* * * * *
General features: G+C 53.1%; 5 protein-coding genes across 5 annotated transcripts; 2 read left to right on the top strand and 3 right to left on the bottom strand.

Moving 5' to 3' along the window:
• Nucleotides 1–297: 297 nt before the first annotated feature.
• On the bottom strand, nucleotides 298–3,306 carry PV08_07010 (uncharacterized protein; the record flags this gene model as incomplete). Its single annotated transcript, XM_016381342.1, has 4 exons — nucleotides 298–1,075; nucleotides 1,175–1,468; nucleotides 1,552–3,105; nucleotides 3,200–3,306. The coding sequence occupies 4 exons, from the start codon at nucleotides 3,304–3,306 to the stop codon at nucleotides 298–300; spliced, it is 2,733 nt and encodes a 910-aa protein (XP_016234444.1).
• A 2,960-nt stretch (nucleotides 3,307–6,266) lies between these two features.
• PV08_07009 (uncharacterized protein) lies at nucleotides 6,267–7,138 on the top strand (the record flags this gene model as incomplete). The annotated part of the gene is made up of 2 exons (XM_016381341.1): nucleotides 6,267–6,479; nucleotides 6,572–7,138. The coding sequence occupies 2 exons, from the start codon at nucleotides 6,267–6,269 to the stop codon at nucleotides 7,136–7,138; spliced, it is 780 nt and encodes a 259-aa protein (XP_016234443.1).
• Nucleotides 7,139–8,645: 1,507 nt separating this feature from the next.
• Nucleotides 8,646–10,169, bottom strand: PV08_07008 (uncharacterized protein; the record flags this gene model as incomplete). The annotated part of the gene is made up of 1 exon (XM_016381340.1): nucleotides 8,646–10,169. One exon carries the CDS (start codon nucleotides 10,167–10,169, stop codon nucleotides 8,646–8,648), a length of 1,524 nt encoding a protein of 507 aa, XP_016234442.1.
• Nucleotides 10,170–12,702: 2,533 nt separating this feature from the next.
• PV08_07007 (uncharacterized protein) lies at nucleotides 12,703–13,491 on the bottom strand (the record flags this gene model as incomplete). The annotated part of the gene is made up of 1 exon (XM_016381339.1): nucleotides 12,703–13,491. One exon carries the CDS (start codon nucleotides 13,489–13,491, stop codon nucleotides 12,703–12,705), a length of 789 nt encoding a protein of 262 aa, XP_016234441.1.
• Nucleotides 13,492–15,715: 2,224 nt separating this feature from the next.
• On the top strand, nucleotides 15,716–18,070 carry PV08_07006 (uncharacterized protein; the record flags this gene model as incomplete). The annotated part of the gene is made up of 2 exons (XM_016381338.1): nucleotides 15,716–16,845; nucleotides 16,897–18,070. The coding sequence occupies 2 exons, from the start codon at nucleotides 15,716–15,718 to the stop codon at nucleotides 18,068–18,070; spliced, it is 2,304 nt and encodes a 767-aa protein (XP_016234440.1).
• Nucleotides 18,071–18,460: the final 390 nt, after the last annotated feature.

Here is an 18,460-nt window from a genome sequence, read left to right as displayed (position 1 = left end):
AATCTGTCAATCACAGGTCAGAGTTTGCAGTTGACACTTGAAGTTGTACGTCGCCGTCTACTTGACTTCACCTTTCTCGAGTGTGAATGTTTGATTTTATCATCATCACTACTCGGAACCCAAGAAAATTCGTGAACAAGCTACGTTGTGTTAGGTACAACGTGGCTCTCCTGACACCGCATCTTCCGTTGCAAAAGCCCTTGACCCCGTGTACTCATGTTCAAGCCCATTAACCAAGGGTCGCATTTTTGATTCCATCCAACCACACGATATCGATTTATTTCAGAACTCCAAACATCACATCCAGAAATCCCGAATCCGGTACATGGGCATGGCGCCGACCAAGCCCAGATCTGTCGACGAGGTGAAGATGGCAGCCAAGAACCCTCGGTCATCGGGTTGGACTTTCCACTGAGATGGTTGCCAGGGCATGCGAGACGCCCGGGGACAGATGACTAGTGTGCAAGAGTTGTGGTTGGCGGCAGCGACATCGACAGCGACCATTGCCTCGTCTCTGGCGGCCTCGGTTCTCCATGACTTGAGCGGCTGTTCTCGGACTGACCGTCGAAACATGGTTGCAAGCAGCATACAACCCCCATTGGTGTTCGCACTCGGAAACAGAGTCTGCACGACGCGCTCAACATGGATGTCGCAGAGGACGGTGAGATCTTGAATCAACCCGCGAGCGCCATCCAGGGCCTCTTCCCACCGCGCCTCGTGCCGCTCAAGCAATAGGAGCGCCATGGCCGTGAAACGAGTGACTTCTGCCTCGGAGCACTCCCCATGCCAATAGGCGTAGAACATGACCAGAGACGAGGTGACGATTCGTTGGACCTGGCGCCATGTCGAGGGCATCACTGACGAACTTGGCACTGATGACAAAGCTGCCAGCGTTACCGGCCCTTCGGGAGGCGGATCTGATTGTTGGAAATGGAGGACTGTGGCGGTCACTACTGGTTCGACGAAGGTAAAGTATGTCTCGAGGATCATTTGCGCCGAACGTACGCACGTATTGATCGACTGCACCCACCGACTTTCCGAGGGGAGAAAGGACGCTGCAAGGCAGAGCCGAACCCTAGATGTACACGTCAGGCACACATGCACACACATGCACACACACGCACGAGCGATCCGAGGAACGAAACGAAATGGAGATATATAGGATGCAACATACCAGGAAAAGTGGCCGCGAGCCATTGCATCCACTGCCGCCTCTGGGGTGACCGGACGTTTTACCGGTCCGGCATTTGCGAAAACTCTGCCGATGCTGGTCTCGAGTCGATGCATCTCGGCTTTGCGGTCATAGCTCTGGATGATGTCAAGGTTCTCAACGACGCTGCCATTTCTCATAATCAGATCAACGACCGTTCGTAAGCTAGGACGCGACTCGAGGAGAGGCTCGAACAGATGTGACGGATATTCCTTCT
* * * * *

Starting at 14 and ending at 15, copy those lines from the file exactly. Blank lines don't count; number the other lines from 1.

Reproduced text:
Here is an 18,460-nt window from a genome sequence, read left to right as displayed (position 1 = left end):
AATCTGTCAATCACAGGTCAGAGTTTGCAGTTGACACTTGAAGTTGTACGTCGCCGTCTACTTGACTTCACCTTTCTCGAGTGTGAATGTTTGATTTTATCATCATCACTACTCGGAACCCAAGAAAATTCGTGAACAAGCTACGTTGTGTTAGGTACAACGTGGCTCTCCTGACACCGCATCTTCCGTTGCAAAAGCCCTTGACCCCGTGTACTCATGTTCAAGCCCATTAACCAAGGGTCGCATTTTTGATTCCATCCAACCACACGATATCGATTTATTTCAGAACTCCAAACATCACATCCAGAAATCCCGAATCCGGTACATGGGCATGGCGCCGACCAAGCCCAGATCTGTCGACGAGGTGAAGATGGCAGCCAAGAACCCTCGGTCATCGGGTTGGACTTTCCACTGAGATGGTTGCCAGGGCATGCGAGACGCCCGGGGACAGATGACTAGTGTGCAAGAGTTGTGGTTGGCGGCAGCGACATCGACAGCGACCATTGCCTCGTCTCTGGCGGCCTCGGTTCTCCATGACTTGAGCGGCTGTTCTCGGACTGACCGTCGAAACATGGTTGCAAGCAGCATACAACCCCCATTGGTGTTCGCACTCGGAAACAGAGTCTGCACGACGCGCTCAACATGGATGTCGCAGAGGACGGTGAGATCTTGAATCAACCCGCGAGCGCCATCCAGGGCCTCTTCCCACCGCGCCTCGTGCCGCTCAAGCAATAGGAGCGCCATGGCCGTGAAACGAGTGACTTCTGCCTCGGAGCACTCCCCATGCCAATAGGCGTAGAACATGACCAGAGACGAGGTGACGATTCGTTGGACCTGGCGCCATGTCGAGGGCATCACTGACGAACTTGGCACTGATGACAAAGCTGCCAGCGTTACCGGCCCTTCGGGAGGCGGATCTGATTGTTGGAAATGGAGGACTGTGGCGGTCACTACTGGTTCGACGAAGGTAAAGTATGTCTCGAGGATCATTTGCGCCGAACGTACGCACGTATTGATCGACTGCACCCACCGACTTTCCGAGGGGAGAAAGGACGCTGCAAGGCAGAGCCGAACCCTAGATGTACACGTCAGGCACACATGCACACACATGCACACACACGCACGAGCGATCCGAGGAACGAAACGAAATGGAGATATATAGGATGCAACATACCAGGAAAAGTGGCCGCGAGCCATTGCATCCACTGCCGCCTCTGGGGTGACCGGACGTTTTACCGGTCCGGCATTTGCGAAAACTCTGCCGATGCTGGTCTCGAGTCGATGCATCTCGGCTTTGCGGTCATAGCTCTGGATGATGTCAAGGTTCTCAACGACGCTGCCATTTCTCATAATCAGATCAACGACCGTTCGTAAGCTAGGACGCGACTCGAGGAGAGGCTCGAACAGATGTGACGGATATTCCTTCT